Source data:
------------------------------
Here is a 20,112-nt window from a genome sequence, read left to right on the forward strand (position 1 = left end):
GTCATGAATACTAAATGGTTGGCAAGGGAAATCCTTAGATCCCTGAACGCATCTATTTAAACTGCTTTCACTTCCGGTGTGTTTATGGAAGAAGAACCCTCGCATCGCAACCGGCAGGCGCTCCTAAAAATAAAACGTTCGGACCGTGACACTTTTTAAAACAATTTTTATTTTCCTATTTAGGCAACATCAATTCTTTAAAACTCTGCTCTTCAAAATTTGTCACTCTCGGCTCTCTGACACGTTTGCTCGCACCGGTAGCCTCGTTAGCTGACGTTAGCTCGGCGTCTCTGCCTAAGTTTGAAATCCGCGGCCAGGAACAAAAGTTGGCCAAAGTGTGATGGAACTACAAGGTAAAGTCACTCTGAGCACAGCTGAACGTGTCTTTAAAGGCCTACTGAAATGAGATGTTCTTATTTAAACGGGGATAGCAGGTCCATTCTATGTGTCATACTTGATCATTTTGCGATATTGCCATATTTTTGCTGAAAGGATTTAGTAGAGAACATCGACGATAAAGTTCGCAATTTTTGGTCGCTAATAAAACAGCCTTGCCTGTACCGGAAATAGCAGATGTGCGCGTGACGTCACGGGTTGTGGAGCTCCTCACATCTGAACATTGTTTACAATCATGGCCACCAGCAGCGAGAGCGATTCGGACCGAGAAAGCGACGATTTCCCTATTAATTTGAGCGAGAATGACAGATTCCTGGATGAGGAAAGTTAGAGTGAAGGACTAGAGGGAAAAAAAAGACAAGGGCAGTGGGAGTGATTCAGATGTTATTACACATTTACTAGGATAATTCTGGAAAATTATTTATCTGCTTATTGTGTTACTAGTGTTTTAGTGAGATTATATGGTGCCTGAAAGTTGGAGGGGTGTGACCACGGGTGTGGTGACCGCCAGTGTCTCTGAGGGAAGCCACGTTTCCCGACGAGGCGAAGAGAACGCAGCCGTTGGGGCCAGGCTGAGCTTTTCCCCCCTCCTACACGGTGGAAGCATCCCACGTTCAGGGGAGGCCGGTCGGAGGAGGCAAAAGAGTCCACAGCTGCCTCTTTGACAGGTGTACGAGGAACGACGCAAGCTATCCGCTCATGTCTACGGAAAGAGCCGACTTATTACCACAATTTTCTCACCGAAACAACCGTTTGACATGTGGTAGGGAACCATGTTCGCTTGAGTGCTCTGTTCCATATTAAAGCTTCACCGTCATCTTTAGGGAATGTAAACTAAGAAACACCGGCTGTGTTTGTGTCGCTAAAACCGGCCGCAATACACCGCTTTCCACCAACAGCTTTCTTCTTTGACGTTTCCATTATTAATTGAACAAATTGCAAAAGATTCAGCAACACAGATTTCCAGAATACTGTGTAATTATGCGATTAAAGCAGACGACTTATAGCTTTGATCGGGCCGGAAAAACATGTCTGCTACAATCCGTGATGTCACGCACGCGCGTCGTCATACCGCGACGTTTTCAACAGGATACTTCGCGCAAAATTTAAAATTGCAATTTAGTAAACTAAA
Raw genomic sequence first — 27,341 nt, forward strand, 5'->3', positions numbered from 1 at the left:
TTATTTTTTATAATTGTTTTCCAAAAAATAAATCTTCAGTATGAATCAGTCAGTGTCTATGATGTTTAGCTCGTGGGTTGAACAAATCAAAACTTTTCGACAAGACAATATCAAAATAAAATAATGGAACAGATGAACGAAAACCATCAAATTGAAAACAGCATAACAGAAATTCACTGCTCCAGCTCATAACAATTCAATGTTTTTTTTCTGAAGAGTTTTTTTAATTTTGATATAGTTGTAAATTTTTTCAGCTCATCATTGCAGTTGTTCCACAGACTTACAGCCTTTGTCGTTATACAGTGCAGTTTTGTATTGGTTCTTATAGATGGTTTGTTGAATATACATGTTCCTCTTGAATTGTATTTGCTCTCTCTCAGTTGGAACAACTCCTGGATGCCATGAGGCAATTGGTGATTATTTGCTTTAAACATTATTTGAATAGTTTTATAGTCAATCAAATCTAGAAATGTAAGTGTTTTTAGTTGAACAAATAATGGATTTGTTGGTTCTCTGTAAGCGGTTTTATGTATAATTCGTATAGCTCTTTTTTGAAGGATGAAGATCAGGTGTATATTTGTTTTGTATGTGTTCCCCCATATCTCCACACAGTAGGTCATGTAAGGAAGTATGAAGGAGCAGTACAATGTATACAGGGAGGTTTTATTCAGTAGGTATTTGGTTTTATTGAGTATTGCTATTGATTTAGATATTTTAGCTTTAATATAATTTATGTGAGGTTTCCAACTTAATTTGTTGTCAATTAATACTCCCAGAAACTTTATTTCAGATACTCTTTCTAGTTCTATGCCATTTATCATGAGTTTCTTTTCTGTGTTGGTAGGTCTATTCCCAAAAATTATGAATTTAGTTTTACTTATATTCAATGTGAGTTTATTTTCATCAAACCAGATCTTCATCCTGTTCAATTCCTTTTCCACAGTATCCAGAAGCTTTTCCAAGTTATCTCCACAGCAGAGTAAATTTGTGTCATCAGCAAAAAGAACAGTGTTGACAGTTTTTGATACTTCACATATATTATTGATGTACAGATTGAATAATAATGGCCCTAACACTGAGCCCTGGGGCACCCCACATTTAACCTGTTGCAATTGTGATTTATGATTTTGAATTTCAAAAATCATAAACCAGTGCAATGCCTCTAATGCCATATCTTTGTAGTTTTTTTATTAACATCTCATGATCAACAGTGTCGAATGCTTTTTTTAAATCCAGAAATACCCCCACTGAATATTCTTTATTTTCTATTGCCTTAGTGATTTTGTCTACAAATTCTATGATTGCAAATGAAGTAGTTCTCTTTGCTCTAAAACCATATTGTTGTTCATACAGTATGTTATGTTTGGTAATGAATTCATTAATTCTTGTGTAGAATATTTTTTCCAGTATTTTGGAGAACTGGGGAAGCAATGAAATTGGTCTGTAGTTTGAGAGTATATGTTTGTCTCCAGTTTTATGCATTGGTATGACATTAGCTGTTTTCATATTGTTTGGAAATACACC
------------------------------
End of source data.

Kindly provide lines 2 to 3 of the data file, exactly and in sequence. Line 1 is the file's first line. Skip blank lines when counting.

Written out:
GTCATGAATACTAAATGGTTGGCAAGGGAAATCCTTAGATCCCTGAACGCATCTATTTAAACTGCTTTCACTTCCGGTGTGTTTATGGAAGAAGAACCCTCGCATCGCAACCGGCAGGCGCTCCTAAAAATAAAACGTTCGGACCGTGACACTTTTTAAAACAATTTTTATTTTCCTATTTAGGCAACATCAATTCTTTAAAACTCTGCTCTTCAAAATTTGTCACTCTCGGCTCTCTGACACGTTTGCTCGCACCGGTAGCCTCGTTAGCTGACGTTAGCTCGGCGTCTCTGCCTAAGTTTGAAATCCGCGGCCAGGAACAAAAGTTGGCCAAAGTGTGATGGAACTACAAGGTAAAGTCACTCTGAGCACAGCTGAACGTGTCTTTAAAGGCCTACTGAAATGAGATGTTCTTATTTAAACGGGGATAGCAGGTCCATTCTATGTGTCATACTTGATCATTTTGCGATATTGCCATATTTTTGCTGAAAGGATTTAGTAGAGAACATCGACGATAAAGTTCGCAATTTTTGGTCGCTAATAAAACAGCCTTGCCTGTACCGGAAATAGCAGATGTGCGCGTGACGTCACGGGTTGTGGAGCTCCTCACATCTGAACATTGTTTACAATCATGGCCACCAGCAGCGAGAGCGATTCGGACCGAGAAAGCGACGATTTCCCTATTAATTTGAGCGAGAATGACAGATTCCTGGATGAGGAAAGTTAGAGTGAAGGACTAGAGGGAAAAAAAAGACAAGGGCAGTGGGAGTGATTCAGATGTTATTACACATTTACTAGGATAATTCTGGAAAATTATTTATCTGCTTATTGTGTTACTAGTGTTTTAGTGAGATTATATGGTGCCTGAAAGTTGGAGGGGTGTGACCACGGGTGTGGTGACCGCCAGTGTCTCTGAGGGAAGCCACGTTTCCCGACGAGGCGAAGAGAACGCAGCCGTTGGGGCCAGGCTGAGCTTTTCCCCCCTCCTACACGGTGGAAGCATCCCACGTTCAGGGGAGGCCGGTCGGAGGAGGCAAAAGAGTCCACAGCTGCCTCTTTGACAGGTGTACGAGGAACGACGCAAGCTATCCGCTCATGTCTACGGAAAGAGCCGACTTATTACCACAATTTTCTCACCGAAACAACCGTTTGACATGTGGTAGGGAACCATGTTCGCTTGAGTGCTCTGTTCCATATTAAAGCTTCACCGTCATCTTTAGGGAATGTAAACTAAGAAACACCGGCTGTGTTTGTGTCGCTAAAACCGGCCGCAATACACCGCTTTCCACCAACAGCTTTCTTCTTTGACGTTTCCATTATTAATTGAACAAATTGCAAAAGATTCAGCAACACAGATTTCCAGAATACTGTGTAATTATGCGATTAAAGCAGACGACTTATAGCTTTGATCGGGCCGGAAAAACATGTCTGCTACAATCCGTGATGTCACGCACGCGCGTCGTCATACCGCGACGTTTTCAACAGGATACTTCGCGCAAAATTTAAAATTGCAATTTAGTAAACTAAA
Raw genomic sequence first — 27,341 nt, forward strand, 5'->3', positions numbered from 1 at the left: